I hate to be the barer of bad news, but people need to stop trying to copy Quentin Tarantino. Ever since Pulp Fiction came out in 1994, impressionable directors have tried, and most have failed, to capture the violence and dialogue of QT. Guy Ritchie, the director of Snatch, has certainly failed. Snatch is an interesting film to look at, but as soon as you try to use your brain it falls apart faster than Brad Pitt’s character talks.
The story revolves around numerous characters who are all somehow involved with a diamond that has been stolen. Some know they are involved, some have no idea. There are also side plots about underground boxing organizations and man-eating pigs. Does the plot make any sense? Absolutely not, but I’m guessing Ritchie doesn’t care to make sense. All he is trying to do is overpower us with visual style, and with that, he almost succeeds.
So why doesn’t the film work? It’s not because the plot is ludicrous, because good movies have been made with crazy plots. The main reason is because the characters are too one-dimensional. Each of them has a nickname that explains his entire being. Franky Four Fingers, Bullet Tooth Tony, Boris the Blade, and Jack the All-Seeing Eye just to name a few. Every character is given a little introduction with their name across the bottom of the screen and voice over narration telling us their one dimension. The problem with this is that we have to stay with these characters for over two hours and none of them has any sort of depth. That is why the film doesn’t work.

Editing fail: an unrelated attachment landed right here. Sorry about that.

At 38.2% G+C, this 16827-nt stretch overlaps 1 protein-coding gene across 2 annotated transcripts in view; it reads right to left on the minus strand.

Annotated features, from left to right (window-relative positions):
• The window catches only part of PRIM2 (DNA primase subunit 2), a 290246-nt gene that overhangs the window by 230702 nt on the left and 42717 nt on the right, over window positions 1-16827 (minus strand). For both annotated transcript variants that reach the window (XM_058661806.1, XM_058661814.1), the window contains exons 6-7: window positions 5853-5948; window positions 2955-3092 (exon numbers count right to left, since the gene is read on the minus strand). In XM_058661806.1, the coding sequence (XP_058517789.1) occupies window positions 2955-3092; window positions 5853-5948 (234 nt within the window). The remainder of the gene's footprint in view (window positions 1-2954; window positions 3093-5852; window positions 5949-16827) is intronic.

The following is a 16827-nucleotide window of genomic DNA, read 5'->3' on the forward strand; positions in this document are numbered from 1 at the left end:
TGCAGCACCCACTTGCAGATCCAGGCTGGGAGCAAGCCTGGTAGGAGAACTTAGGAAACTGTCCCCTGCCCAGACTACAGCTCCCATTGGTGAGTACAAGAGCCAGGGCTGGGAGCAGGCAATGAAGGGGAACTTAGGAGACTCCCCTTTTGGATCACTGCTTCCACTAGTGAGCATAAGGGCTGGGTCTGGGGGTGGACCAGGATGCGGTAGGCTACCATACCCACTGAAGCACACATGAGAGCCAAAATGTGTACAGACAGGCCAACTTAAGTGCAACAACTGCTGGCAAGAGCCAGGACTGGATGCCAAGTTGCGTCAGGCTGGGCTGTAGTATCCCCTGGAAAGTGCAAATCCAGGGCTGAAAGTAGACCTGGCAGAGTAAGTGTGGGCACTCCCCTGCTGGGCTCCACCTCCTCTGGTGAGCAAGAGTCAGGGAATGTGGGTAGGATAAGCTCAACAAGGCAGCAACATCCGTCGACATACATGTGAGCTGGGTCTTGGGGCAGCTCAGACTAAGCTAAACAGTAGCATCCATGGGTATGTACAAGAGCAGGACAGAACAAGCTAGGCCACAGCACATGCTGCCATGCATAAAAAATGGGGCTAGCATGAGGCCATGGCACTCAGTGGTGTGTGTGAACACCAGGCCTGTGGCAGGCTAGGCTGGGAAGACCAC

It’s hard to watch films when you are indifferent to every person on screen. Either make us love or hate a character. Indifference kills movies. That does not mean that this film is boring. The camera and the action doesn’t allow the viewer to fall asleep, but, similar to films like Armageddon, the action only takes us so far. Audiences have to be taken for a ride or else they feel like they have wasted their money, and more importantly, their time.
When trying to be like Tarantino, the important thing to steal is his ability to make three-dimensional characters, not his camera style or excessive violence.